On June 1, 2011, a patient diagnosed with myasthenia gravis (MG) died after falling in Wellington Regional Hospital in New Zealand.
Those are the basic facts, but behind this tragedy lies something much more complicated: a fatal case of “he said, she said.”
“She” was a 39-year-old woman by the name of Tracy Lee Whitchelo. Having lived with MG, Whitchelo suffered well-documented muscle weakness and a propensity for falling.
Actually, a bad fall at home was the very reason Whitchelo was in the hospital. She was afraid her MG was worsening and turned to Wellington Regional Hospital for care.
“Care” isn’t exactly what she received. According to Whitchelo in texts to her father, despite the fact that she was admitted for an MG-related fall, she was forced to stand, walk, even crawl unsupported, “falling [repeatedly] face first onto the disgusting floor.”
This all culminated with Whitchelo being made to stand one-footed one day. She tipped backwards during the exercise and cracked her head against that same, disgusting floor.
Doctors predicted brain damage from the resulting bleed and Whitchelo’s family made the difficult decision to remove her from life support.
They believe that it was the hospital’s gross misconduct that led to Whitchelo’s death and are desperate for an apology from hospital staff.
But that apology is not forthcoming.
The “he” of the case, Whitchelo’s doctor, disputes the idea that he and the hospital were negligent or not supportive when it came to Whitchelo’s MG. Instead, he claims that MG wasn’t the problem at all: he believed Whitchelo displayed “abnormal illness behavior.”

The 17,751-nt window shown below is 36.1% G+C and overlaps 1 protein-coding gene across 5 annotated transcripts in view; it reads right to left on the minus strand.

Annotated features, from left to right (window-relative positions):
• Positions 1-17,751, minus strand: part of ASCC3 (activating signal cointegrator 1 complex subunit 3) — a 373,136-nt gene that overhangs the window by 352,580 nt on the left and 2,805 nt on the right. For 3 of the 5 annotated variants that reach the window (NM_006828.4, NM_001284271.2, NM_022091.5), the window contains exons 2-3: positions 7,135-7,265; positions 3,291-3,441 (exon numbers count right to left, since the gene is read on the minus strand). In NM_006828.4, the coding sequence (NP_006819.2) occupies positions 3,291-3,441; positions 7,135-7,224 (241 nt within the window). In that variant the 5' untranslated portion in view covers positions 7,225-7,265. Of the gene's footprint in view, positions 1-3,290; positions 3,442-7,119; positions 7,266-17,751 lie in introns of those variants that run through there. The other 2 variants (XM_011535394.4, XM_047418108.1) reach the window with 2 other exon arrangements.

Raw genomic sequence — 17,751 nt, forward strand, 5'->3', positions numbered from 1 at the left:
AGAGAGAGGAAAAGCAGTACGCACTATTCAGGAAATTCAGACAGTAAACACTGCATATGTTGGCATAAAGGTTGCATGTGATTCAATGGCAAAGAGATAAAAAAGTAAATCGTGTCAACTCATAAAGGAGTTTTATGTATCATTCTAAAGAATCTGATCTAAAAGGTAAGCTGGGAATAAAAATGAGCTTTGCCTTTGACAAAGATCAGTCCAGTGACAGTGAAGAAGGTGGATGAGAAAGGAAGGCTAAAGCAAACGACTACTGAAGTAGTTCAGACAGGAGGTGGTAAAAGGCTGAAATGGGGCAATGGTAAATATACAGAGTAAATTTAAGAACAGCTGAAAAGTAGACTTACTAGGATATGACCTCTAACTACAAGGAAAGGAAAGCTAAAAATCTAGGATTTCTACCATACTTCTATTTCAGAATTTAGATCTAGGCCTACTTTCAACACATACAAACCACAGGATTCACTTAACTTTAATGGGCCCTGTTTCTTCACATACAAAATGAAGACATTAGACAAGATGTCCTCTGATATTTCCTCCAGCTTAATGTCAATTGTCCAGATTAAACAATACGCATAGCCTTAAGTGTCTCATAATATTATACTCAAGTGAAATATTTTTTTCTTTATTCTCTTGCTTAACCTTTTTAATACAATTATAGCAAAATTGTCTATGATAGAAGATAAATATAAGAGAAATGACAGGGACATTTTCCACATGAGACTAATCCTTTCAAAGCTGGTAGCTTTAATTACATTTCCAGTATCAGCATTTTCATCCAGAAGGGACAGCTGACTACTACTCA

In other words, he basically thought she was faking her symptoms while in the hospital.
He and a nurse who also handled Whitchelo’s care, described Whitchelo as being pre-occupied (i.e. obsessed) with her MG, which wasn’t worsening.
The doctor in particular claimed she was manipulative with staff, hoarded medication, and didn’t “fall” on that fateful day: She threw herself.
With such differing accounts, a formal coroner’s inquest had to be made. Unfortunately, the verdict hadn’t been made publicly available when I wrote this.
Which only leaves us with “he said’s,” “she said’s,” and a very bad taste in our mouths.
I can’t say for sure what happened in that hospital, but I can say this: the doctor’s words are deeply disturbing to me.
If it’s true that Whitchelo was experiencing “abnormal illness behavior” in addition to her MG: Is he telling me that that’s why this woman deserved to feel unsafe in his care?
Abnormal illness behavior isn’t malicious or conscious, but rather a subconscious response to psycho-social distress.
How is that “manipulative?”
Shouldn’t a person facing not one but two conditions—one mental, one physical—be given careful support?
But the hospital didn’t do that.
They left Whitchelo on the floor and now, her family is left with nothing.
We all deserve better than that. I hope when it comes to your care, you have a team that offers you all the support and guidance you need.
What do you think hospital administrative needs to do to stop this situation from happening again? Discuss below!